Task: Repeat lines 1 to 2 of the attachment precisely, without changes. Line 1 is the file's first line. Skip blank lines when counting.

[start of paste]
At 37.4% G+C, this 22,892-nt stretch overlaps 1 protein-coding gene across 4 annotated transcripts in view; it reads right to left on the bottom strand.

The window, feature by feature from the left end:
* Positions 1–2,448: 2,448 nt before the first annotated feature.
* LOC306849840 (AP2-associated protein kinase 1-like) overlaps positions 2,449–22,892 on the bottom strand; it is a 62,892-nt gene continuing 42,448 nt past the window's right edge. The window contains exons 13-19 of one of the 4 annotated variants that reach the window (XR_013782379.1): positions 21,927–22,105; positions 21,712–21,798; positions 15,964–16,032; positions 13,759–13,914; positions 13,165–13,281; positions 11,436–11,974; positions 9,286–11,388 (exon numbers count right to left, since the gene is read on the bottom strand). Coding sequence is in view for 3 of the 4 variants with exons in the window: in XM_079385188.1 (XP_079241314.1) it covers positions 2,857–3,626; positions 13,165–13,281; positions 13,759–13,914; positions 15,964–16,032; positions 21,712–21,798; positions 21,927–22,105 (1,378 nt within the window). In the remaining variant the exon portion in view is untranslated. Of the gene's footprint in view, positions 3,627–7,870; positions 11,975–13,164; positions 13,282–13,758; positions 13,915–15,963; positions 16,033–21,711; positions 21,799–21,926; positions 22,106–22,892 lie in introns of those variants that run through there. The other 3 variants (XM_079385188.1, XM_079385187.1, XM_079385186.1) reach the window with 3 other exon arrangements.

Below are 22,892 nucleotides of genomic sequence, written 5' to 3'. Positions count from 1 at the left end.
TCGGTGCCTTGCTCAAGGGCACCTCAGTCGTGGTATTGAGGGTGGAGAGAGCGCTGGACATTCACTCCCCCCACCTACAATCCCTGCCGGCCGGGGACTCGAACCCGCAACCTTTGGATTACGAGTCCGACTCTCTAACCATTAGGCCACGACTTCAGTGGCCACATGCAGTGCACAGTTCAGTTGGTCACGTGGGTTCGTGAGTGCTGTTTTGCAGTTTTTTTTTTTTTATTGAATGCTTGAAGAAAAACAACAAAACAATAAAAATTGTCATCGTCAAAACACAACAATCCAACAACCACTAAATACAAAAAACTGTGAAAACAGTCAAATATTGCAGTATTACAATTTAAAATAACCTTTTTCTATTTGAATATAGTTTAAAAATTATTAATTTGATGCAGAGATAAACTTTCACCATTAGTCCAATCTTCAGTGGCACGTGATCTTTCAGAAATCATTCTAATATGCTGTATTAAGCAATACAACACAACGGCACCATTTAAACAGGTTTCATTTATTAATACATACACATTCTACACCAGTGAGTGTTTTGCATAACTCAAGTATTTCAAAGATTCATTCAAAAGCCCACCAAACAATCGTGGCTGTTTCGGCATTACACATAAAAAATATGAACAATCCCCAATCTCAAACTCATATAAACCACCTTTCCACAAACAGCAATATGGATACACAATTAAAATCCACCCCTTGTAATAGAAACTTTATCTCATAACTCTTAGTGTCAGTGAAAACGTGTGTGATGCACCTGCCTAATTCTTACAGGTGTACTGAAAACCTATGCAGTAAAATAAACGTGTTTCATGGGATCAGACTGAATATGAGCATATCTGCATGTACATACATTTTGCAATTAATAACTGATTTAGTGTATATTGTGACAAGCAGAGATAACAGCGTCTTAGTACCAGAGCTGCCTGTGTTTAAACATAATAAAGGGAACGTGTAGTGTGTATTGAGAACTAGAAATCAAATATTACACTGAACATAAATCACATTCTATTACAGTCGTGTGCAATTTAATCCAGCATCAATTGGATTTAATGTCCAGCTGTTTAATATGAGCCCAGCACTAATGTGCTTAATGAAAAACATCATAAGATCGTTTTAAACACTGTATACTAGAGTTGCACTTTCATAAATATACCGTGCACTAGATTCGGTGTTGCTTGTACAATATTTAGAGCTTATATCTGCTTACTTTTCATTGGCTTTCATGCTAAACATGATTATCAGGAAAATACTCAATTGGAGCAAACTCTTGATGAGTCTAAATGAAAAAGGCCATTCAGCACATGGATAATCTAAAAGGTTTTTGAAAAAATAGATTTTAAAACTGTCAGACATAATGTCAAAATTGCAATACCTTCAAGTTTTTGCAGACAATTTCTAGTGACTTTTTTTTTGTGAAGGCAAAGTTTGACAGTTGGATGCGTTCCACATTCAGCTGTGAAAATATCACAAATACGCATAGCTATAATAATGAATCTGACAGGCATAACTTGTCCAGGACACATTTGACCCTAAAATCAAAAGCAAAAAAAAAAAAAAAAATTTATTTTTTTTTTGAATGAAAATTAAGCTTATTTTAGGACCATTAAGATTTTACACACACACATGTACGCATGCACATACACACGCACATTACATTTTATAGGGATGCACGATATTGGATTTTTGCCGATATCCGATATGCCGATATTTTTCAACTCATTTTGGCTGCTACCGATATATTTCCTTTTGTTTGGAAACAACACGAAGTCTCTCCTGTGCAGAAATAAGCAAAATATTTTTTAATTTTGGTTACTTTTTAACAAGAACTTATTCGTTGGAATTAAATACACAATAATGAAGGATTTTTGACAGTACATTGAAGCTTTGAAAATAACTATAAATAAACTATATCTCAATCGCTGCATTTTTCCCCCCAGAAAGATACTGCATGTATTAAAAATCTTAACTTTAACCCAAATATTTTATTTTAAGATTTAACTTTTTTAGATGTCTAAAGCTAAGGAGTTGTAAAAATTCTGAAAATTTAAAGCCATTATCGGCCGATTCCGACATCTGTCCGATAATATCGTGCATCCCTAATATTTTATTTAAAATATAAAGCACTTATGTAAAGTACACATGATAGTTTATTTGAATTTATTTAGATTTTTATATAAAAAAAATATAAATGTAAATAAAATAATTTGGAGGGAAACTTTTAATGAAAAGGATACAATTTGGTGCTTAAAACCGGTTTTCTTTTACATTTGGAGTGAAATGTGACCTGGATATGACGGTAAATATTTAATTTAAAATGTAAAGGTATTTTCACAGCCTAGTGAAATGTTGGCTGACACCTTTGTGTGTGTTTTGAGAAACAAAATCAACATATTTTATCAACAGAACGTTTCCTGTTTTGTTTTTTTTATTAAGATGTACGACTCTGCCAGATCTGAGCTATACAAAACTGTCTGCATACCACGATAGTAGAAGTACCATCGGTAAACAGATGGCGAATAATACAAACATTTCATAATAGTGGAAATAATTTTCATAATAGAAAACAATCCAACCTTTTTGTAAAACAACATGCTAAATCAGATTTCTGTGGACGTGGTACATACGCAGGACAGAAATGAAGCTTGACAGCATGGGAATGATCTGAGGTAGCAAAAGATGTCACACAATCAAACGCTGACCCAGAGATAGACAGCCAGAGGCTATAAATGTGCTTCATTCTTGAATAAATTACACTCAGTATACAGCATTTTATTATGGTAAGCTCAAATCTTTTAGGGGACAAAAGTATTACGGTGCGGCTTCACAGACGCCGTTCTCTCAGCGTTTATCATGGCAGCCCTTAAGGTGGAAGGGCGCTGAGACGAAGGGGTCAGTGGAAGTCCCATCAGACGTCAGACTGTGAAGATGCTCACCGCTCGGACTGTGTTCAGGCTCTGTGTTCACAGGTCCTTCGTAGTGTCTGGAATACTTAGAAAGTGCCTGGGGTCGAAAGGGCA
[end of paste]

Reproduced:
At 37.4% G+C, this 22,892-nt stretch overlaps 1 protein-coding gene across 4 annotated transcripts in view; it reads right to left on the bottom strand.

The window, feature by feature from the left end: